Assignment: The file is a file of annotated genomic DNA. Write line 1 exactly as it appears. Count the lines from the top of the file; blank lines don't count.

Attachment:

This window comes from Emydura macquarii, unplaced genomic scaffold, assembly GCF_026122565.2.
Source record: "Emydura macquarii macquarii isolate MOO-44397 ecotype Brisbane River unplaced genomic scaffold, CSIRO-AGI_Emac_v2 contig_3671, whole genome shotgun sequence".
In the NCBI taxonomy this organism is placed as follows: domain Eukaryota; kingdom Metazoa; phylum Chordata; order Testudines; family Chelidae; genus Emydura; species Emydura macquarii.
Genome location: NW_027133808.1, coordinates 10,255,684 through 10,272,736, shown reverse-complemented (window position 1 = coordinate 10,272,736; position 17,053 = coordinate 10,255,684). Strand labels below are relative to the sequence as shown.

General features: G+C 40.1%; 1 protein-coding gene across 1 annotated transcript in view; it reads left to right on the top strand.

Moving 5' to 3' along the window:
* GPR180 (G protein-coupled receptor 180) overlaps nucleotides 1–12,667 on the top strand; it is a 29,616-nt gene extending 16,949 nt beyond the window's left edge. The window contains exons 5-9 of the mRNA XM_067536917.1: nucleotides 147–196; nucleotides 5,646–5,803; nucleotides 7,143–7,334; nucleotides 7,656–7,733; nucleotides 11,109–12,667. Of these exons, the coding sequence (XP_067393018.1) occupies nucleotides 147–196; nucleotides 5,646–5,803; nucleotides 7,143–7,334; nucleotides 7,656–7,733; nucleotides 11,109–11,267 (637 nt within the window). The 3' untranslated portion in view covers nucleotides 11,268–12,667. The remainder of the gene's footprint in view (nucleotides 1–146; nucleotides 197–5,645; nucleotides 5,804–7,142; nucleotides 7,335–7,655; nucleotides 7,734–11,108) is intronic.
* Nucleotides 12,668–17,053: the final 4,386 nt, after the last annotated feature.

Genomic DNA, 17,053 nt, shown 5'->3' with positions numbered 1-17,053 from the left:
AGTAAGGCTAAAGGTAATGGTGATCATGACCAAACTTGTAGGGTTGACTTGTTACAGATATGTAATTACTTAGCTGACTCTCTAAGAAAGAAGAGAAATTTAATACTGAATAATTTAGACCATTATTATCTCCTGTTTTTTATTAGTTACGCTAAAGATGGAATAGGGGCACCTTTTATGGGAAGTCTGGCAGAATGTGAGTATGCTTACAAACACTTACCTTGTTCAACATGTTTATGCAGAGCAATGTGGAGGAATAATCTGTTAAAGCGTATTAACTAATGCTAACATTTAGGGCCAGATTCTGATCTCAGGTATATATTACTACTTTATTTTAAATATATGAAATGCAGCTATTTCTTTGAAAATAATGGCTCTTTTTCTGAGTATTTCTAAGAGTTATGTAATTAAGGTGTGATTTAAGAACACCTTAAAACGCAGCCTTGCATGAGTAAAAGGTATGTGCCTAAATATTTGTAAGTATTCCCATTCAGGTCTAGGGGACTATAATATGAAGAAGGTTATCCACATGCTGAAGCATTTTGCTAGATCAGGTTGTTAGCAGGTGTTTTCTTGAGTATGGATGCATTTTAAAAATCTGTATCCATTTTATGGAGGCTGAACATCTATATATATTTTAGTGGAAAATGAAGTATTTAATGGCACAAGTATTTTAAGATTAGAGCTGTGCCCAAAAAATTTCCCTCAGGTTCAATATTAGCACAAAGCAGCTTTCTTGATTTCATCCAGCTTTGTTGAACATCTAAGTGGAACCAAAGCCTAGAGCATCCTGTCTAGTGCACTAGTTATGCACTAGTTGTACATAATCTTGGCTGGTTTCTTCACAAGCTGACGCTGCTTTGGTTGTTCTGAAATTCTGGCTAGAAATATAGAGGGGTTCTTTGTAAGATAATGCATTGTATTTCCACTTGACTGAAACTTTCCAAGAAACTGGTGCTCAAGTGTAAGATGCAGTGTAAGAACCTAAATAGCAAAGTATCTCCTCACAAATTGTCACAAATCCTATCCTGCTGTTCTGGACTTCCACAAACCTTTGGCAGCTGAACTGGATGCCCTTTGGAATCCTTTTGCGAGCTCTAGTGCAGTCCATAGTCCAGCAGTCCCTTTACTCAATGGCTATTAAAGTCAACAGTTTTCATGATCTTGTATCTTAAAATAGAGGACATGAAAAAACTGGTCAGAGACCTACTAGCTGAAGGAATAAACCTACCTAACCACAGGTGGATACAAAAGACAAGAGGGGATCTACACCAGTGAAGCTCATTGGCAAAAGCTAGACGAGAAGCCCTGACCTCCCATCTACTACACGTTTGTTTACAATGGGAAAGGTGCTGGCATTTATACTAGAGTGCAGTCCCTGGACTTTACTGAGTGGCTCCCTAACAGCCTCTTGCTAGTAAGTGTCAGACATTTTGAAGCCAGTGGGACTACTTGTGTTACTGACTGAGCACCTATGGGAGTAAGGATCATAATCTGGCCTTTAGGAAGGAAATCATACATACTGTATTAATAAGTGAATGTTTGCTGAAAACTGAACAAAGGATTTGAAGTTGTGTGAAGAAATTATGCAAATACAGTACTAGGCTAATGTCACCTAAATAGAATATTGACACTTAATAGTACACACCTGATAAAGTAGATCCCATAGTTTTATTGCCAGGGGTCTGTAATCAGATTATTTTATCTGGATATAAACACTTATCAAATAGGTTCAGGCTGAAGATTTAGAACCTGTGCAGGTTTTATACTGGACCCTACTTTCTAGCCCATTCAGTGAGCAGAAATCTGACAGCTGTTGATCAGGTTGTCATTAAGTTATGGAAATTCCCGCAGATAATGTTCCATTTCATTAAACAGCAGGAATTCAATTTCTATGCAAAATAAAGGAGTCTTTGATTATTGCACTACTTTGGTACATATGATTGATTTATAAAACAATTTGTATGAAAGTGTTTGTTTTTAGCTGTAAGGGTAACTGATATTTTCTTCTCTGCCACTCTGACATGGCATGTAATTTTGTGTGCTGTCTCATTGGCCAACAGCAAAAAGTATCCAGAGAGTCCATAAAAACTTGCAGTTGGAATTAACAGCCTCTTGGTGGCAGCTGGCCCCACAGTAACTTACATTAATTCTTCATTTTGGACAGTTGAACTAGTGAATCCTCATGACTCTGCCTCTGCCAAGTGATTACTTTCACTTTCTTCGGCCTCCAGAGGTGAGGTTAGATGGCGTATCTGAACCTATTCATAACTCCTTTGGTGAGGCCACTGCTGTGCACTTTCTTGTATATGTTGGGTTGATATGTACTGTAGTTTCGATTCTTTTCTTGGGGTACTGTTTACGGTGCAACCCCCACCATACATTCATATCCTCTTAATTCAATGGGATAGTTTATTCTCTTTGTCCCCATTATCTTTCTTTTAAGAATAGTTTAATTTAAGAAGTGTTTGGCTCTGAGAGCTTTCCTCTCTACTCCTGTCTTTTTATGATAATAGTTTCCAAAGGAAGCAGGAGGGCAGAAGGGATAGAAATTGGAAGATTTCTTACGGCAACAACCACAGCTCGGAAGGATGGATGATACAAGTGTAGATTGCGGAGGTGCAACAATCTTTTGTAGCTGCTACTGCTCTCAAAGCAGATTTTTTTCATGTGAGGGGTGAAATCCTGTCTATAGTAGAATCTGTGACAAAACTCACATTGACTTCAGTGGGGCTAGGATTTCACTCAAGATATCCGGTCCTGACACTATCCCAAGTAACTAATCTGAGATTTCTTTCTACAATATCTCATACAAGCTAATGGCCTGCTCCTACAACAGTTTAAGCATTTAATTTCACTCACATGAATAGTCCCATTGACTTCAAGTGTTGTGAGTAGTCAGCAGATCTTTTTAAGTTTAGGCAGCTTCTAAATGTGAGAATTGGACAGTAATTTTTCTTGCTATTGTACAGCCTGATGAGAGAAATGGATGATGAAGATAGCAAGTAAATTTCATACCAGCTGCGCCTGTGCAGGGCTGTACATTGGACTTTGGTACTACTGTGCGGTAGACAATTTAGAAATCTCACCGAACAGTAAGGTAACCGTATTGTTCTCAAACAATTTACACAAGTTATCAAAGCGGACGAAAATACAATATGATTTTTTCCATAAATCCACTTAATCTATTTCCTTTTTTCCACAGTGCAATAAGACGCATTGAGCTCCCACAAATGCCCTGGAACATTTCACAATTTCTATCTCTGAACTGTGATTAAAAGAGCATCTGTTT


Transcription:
This window comes from Emydura macquarii, unplaced genomic scaffold, assembly GCF_026122565.2.